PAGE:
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Business sentiment picks up, says MIER

Business sentiment picks up, says MIER

16 Feb 2024

CONFIDENCE among local manufacturers is starting to recover, according to a quarterly survey by the Malaysian Institute of Economic Research (MIER).

The Business Conditions Index (BCI) for the fourth quarter 2023 (4Q23) increased by 9.3 points compared to the previous quarter, reaching 89 points.

On an annualised basis, the BCI also experienced a 3.1-point rise from 85.9 points, though the index for 4Q23 still fell below the 100-point threshold.

The BCI expected index for 4Q23 recorded a value of 113.5 points, a significant improvement from the 89 points recorded in 3Q23.

“Companies continue to express confidence in the outlook for the next three months, with particularly high optimism observed in the beverage and textile sectors. It is hoped that the support allocated for micro, small and medium enterprises (MSMEs) in Budget 2024 will aid their survival and contribute to the realisation of the Madani Economy vision,” according to the report released on Feb 8.

MIER’s Business Conditions Survey, conducted four times a year, asked respondents about their perceptions of the current and expected business situation.

Rather than attempt to quantify trends, the BCI was intended to detect changes in the short-term outlook allowing inferences to be drawn regarding the end of near-future economic growth and could be useful as yet another tool to gauge impending economic climate.

The BCI sales index for manufacturing companies dropped 9.2 points quarter-on-quarter (QoQ) and 10.3 points year-on-year (YoY), reaching 34.7 points.

In 4Q23, 50% of the respondents reported poor sales, 31% reported satisfactory sales and only 19% reported good sales.

Overall, the beverage, textile, medical, precision and optical instrument, watch and clock, and other manufacturing, repair and installation industries reported good sales. However, manufacturers of paper products, electrical equipment and furniture reported poor sales, according to the report.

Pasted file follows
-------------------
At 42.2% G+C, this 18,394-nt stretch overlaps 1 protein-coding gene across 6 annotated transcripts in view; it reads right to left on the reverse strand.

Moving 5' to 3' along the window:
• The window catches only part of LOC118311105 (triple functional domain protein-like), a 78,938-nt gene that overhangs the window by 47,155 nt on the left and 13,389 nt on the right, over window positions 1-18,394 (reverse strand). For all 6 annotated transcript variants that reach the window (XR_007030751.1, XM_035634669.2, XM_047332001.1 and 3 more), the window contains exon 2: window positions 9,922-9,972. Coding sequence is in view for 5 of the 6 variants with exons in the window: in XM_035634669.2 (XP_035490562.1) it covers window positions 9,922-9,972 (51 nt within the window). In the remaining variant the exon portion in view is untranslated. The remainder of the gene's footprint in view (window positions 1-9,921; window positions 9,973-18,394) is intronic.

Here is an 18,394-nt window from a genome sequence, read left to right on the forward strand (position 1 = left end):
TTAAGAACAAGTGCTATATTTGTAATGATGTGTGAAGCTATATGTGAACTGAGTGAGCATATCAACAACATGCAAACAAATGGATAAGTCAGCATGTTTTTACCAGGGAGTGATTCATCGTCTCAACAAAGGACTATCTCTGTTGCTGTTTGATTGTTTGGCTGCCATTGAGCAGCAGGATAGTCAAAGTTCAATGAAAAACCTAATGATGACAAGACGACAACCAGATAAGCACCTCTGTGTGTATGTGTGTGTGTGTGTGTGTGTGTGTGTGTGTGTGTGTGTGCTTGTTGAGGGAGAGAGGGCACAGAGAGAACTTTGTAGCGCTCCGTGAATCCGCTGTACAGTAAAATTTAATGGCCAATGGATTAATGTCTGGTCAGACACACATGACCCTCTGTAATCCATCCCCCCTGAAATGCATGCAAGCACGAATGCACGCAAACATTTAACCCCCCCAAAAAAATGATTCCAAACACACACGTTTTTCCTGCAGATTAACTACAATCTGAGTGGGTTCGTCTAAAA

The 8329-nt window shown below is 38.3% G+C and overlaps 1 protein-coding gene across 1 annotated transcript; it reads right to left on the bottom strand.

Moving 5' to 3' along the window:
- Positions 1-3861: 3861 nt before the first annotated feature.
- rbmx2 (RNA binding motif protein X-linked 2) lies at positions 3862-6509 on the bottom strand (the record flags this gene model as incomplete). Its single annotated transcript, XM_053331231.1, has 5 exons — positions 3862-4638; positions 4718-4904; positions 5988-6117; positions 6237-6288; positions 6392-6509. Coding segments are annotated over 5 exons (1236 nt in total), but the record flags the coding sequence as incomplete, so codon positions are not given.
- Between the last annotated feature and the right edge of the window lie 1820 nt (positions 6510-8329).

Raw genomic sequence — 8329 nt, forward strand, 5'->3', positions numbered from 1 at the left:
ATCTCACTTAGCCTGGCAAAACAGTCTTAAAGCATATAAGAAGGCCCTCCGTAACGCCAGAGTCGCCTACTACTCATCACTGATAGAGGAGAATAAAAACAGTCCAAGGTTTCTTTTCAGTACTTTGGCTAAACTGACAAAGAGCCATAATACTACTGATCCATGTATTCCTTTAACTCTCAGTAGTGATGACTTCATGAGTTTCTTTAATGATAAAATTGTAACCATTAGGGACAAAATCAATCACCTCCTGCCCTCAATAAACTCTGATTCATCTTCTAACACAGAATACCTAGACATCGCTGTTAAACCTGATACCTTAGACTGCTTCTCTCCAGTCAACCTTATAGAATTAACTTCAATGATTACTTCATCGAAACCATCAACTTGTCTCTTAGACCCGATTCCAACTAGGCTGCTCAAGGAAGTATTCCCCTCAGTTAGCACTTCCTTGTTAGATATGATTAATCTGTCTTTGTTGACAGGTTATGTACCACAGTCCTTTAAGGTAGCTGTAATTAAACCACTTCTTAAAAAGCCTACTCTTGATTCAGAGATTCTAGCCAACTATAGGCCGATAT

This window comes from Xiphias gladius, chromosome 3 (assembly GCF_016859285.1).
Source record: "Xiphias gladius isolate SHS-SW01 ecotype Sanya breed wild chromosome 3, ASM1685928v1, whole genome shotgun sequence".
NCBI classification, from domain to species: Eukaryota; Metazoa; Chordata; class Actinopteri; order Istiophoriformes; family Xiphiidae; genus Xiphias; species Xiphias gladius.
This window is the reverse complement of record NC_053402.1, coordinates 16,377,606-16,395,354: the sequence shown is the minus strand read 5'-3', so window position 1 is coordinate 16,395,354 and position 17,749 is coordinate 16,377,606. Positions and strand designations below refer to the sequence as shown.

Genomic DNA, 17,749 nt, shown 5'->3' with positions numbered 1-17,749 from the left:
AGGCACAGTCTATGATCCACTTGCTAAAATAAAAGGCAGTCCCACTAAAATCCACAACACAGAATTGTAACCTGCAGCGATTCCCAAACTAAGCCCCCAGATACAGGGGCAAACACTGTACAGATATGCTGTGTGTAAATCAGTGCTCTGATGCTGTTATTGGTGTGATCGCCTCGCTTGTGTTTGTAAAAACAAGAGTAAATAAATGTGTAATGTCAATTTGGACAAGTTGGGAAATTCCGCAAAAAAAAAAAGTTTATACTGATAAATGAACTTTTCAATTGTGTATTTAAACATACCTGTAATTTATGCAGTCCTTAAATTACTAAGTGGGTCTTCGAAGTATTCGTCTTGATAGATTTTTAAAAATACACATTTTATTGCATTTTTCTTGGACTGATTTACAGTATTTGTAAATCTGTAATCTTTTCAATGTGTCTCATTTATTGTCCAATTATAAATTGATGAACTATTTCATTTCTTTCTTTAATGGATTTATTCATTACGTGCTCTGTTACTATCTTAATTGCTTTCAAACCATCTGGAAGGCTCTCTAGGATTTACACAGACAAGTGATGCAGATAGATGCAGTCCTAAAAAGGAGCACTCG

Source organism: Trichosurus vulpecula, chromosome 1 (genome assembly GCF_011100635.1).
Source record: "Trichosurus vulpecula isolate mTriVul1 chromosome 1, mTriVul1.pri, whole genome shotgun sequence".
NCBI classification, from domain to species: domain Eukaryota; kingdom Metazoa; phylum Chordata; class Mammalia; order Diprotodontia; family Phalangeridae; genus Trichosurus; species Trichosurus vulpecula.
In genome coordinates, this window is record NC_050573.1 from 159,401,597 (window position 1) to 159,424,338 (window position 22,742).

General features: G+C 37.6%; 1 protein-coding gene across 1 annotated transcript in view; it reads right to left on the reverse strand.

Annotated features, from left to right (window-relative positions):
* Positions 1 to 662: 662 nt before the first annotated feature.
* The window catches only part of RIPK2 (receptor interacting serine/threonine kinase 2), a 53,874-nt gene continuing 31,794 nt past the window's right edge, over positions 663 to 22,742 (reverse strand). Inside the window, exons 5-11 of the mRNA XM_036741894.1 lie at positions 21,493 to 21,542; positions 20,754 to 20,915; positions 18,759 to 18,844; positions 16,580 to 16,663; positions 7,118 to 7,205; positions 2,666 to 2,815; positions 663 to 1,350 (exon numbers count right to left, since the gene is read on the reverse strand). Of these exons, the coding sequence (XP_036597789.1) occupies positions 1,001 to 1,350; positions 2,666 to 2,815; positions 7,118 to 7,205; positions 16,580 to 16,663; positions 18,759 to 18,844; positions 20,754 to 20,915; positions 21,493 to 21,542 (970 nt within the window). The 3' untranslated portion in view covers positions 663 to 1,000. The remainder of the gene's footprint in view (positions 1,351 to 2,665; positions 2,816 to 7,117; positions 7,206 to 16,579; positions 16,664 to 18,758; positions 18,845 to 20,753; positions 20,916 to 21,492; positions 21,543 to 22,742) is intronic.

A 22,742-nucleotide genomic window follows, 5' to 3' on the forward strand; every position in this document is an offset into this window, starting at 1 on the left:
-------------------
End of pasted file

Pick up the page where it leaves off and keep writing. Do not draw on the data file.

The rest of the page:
On a positive note, the report said foreign demand surged by 8 points to 39.3 points in 4Q23, with the recovery in export orders propelled by the beverage industry, the non-metallic minerals sector, other manufacturing, and the repair and installation sector.

It said the 29% increase in export orders is favoured by the fact that monetary policy in major economies is no longer being tightened, and stimulus measures are beginning to take effect.

For 21% of companies, export orders remain unchanged, a notable improvement from the 38% reported in the previous quarter.

On the other hand, the proportion of companies whose foreign orders declined remained stable at 50%.

This is particularly evident in chemical and pharmaceutical products, electrical equipment, motor vehicles and transport equipment, it added.

For 2024, the report said Malaysia’ annual inflation rate was expected to range between 2.5% and 3%.

“The inflation outlook is highly subject to changes in domestic policy on subsidies and taxes, Bank Negara Malaysia’s (BNM) monetary policy, movements in global commodity prices and unanticipated shocks arising from geopolitical uncertainties in the Middle East,” it said.

The report said based on the latest Consumer Price Index (CPI) data released by the Department of Statistics Malaysia (DoSM), Malaysia’s inflation rate remained stable at 1.5% in December 2023.

The headline inflation has fallen below the 2% inflation target for four consecutive months after August, suggesting price stability in the Malaysian economy.

Annually, Malaysia’s inflation rate stood at 2.5% in 2023, a marginal decline from 3.3% in 2022.

It noted that the food and non-alcoholic beverages component, which contributed 29.5% to the total CPI weight, registered a YoY inflation rate of 2.3% in December 2023.

This inflation rate was approximately 1.5 times higher than the national average inflation rate of 1.5% in December 2023.

For the entirety of 2023, it noted that the annual inflation rate for food and non-alcoholic beverages component was 4.9%, roughly twice as high as Malaysia’s annual inflation rate of 2.5%.

The high inflation rate in the food component suggested that Malaysians — especially the low-income individuals and households (as food consumption generally constitutes a significant portion of their expenditure) — are facing considerable price pressure from food consumption.

Source: The Malaysian Reserve